Clumsy Waiter Breaks Thumb on Ancient Roman Statue
It has been in the British Museum collection for over 200 years.
The incident, which was only acknowledged this week, took place during the set up for an event last December. The waiter, who was working for one of the external catering companies employed by the museum, got too close to the statue and bumped into it, knocking off the work’s right thumb.
Luckily, according to a museum spokesperson, it was a clean and easily-repaired break, with the restoration carried out in the gallery during off hours. “We have taken steps to ensure it does not happen again,” they told TAN. “Any staff who are involved in managing or invigilating events have gone through retraining on the protection of objects before and during events.”
The Townley Venus, which dates to the first or second century, is a Roman copy of a fourth-century BC Greek work depicting the goddess of love. The statuesque, half-nude Venus stands seven feet tall and is wrapped in drapery from the waist down.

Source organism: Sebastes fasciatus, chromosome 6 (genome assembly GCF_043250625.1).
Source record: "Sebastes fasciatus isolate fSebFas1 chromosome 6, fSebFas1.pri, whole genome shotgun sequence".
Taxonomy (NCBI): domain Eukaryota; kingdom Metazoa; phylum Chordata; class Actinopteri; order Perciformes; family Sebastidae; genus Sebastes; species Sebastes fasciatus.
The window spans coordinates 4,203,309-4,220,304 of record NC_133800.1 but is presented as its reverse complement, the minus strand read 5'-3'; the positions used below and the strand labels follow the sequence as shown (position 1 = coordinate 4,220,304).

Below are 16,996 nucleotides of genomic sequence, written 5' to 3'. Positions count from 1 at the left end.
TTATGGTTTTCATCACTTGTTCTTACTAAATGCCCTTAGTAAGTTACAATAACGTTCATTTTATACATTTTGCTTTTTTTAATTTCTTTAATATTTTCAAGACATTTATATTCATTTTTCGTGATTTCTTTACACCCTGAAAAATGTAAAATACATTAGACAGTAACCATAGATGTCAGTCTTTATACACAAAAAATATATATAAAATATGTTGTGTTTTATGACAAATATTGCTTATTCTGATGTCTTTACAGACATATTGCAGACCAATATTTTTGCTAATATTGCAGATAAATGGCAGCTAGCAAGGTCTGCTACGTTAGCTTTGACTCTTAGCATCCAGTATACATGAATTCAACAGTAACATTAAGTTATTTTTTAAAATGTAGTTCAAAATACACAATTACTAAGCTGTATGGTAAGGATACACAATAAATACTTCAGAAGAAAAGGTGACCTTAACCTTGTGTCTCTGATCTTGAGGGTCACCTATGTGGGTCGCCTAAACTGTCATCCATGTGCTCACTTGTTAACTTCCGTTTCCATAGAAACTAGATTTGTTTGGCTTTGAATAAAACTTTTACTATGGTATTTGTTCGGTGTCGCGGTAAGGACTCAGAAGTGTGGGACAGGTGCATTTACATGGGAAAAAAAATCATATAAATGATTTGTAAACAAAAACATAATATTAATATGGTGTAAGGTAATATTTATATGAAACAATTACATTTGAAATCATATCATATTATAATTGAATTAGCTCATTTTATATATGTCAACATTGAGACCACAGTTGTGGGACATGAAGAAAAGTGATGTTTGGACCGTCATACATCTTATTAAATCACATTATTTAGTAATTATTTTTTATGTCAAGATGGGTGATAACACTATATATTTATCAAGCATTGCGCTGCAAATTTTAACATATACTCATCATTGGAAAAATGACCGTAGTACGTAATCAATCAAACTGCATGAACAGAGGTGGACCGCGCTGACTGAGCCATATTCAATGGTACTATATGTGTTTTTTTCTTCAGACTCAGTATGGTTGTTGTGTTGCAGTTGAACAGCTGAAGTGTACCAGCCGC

It was excavated in 1775, amid the ruins of the baths at Ostia, Italy. The statue is named after English collector Charles Townley, who purchased it from its discoverer. His descendants sold the work to the British Museum in 1805.
Perhaps unsurprisingly for a 2,000-year-old work of art, this is not the first time the Townley Venus has had an accident. A visitor to the museum bumped into the statue in 2012, rebreaking part of the work’s hand. As with the most recent incident, the damage was repaired.
Follow artnet News on Facebook:
Want to stay ahead of the art world? Subscribe to our newsletter to get the breaking news, eye-opening interviews, and incisive critical takes that drive the conversation forward.